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I've always loved the world of RIFTS and even the magic system, but MDC and game balance issues make it nearly unplayable in my opinion. What system’s rules would be the best fit for a Rifts game? It would need to blend magic and tech rather well.

The system should allow for quick conversion of source material (the world books), better system for skills and would hopefully have a experience system that isn't level-based. (No "Level 4 Juicer", "Level 10 City Rat" sort of things.)

In short, what I am looking is this: How can I best enjoy the flavor and scope of the rich game world without getting bogged down in Palladium’s challenged playability? I hope there’s a system that would lend itself to this, but the best solution might be trying to write something myself.

In picking a system, I would sacrifice balance for playability. The more I think on it, part of the charm of Rifts is it's lack of balance.

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closed as unclear what you're asking by GMJoe, doppelgreener, SnakeDr68, KRyan, Alex P May 6 '14 at 21:19

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What do you want to do as characters in your game? – okeefe May 6 '14 at 3:07
I love rifts and GM/Playing it, but I prefer all players not having MDC naturally. It is fine as armour and such but not as natural abilities. This makes people a bit more wary of just walking into a firefight. So my suggestion is rather than converting just write some house rules - The horror of being a human even augmented having to deal with these monsters. Is like Robotech meeting Call of Cthulhu via ShadowRun :) FUN and DANGEROUS for the humans. – AquaAlex Sep 25 '15 at 10:38
up vote 3 down vote accepted

I have been working on something I call RiDoR (Rifts Done Right) for a few years here and there using Swords & Wizardry White Box. I realize this suggestion goes in a completely different direction than most people arguing GURPS or Hero (if you want a recommendation along those lines I'll toss in EABA with it's Stuff supplement).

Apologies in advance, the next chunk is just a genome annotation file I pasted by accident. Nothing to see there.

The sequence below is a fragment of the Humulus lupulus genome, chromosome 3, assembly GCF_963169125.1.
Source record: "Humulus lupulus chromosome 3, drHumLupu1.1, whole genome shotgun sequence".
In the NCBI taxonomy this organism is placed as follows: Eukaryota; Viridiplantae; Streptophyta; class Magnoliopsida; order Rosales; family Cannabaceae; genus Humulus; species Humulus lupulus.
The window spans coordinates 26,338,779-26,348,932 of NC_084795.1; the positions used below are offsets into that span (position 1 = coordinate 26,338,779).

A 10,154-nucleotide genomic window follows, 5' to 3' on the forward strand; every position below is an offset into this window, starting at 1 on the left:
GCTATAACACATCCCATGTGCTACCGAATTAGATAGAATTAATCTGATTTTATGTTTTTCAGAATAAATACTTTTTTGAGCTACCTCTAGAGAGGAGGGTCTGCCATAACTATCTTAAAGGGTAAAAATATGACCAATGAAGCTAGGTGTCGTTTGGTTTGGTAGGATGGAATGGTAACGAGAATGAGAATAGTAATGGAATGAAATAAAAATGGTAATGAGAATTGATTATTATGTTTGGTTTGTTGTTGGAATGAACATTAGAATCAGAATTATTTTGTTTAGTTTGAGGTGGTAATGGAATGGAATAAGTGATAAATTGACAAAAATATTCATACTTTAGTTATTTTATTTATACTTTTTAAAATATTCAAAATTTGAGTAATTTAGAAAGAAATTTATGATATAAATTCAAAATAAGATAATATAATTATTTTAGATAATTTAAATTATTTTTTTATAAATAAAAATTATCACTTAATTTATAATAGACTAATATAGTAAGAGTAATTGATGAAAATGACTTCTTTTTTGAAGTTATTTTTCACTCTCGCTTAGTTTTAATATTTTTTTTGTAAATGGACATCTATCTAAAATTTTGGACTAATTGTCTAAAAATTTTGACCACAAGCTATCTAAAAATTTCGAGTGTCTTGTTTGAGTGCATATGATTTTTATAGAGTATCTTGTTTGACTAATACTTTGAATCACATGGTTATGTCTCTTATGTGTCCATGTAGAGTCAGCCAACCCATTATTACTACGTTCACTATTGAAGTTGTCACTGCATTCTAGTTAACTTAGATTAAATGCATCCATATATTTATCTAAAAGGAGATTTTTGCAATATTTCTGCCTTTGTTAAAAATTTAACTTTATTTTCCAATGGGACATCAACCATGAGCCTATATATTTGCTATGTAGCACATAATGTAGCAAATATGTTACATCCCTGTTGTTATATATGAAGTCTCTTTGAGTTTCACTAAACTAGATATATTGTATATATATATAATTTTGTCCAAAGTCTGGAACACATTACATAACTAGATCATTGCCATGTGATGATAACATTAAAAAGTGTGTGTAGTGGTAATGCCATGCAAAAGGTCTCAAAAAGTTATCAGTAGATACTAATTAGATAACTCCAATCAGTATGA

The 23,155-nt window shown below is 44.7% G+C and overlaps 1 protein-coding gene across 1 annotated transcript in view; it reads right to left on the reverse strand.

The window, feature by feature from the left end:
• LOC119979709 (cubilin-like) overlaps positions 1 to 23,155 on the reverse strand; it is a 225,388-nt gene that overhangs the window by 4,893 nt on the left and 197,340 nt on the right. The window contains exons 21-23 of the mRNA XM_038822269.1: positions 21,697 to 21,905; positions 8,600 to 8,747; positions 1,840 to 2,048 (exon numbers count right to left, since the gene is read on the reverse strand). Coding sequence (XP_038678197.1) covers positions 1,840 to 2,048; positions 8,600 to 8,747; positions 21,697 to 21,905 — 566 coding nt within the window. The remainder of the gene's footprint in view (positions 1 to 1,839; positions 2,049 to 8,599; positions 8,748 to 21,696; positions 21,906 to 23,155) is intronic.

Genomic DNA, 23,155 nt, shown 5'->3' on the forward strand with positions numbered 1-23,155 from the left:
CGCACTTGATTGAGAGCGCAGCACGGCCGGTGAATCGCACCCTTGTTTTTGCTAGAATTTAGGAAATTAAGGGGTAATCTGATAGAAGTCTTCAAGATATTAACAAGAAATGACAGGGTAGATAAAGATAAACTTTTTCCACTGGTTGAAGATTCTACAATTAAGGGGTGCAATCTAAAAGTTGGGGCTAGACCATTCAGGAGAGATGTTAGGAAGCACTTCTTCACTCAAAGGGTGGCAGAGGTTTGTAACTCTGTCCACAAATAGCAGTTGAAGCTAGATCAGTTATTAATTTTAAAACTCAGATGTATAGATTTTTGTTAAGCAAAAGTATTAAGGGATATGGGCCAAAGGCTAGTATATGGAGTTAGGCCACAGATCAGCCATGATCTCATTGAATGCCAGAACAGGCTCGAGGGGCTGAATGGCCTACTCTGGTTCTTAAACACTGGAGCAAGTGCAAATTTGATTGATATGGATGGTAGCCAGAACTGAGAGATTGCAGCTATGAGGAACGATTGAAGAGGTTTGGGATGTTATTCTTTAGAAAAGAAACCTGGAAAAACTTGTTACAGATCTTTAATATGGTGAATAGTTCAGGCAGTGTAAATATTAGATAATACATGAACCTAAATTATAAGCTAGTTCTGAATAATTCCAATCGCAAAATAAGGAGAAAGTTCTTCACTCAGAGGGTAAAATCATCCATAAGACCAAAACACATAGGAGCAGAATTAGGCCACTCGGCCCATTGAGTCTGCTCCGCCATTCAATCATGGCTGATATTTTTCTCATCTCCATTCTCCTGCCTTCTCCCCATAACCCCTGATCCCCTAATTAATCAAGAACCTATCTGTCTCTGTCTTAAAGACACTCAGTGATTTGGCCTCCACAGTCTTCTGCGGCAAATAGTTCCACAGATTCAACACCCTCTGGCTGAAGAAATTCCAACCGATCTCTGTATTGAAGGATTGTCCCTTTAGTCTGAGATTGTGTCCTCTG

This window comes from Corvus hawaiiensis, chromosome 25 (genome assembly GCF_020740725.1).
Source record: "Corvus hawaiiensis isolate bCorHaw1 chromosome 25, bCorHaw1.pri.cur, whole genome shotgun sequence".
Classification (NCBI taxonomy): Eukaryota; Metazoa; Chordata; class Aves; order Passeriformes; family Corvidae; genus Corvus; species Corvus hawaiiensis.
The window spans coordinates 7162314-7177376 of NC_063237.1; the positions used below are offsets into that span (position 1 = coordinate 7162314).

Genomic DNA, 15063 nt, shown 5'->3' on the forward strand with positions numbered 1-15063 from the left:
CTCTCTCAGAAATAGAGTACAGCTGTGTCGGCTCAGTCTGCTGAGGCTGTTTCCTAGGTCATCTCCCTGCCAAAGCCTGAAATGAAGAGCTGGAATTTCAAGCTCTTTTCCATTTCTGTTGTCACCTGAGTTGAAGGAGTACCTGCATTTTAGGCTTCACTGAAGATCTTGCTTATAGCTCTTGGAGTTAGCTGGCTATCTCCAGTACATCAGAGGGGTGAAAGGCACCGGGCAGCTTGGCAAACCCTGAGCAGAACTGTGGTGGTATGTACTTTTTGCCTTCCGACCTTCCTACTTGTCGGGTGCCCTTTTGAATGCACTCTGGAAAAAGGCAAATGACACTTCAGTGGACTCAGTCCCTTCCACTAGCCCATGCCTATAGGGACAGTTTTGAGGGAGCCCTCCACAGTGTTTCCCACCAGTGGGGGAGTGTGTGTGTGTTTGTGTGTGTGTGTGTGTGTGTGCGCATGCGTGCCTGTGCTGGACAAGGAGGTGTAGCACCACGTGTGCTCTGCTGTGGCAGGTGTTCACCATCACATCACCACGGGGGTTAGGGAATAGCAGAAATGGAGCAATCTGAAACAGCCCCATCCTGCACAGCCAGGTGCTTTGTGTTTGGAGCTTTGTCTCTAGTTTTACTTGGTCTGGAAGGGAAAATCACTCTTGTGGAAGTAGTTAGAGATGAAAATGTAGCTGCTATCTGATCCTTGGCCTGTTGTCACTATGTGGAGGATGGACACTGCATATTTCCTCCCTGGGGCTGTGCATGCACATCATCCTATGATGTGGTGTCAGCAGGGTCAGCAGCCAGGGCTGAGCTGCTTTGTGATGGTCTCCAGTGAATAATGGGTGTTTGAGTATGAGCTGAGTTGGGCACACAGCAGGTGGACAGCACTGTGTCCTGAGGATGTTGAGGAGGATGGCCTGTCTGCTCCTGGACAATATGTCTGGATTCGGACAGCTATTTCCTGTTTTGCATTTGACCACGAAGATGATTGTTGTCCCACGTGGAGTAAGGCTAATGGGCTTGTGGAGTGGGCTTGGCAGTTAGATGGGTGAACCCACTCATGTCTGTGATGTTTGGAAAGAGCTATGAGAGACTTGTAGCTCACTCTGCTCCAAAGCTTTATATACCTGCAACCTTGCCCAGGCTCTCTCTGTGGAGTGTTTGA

My logic is as follows:

  1. Palladium's house system is effectively D&D plus some material from the supplements with plenty of stuff added from Siembieda's imagination.

  2. The core play of Palladium is class/level with a flat power curve and a percentile skill system that doesn't do much beyond add numbers. The real flavor of classes in most Palladium, but especially Rifts, is either in various powers/abilities or the combat skills.

Recreating such ideas in older editions of D&D is relatively straight forward. A Cyberknight, for example, has MDC armor grafted to his body and can psychically create an MDC lightsaber. Sure, there are some other abilities but that's the basics.

So, looking at S&W WB you can say he's a fighter who, based on his level gets an AC bonus due to this MDC armor and can create for some much time a day a mental sword that does damage as a sword. Work up a reasonable schedule for the time per day he can use his psychic sword, how much damage it does, and how "magical" it is (ie, at first level it strikes as a silver weapon, at 5th as a +1 magic weapon, and so on).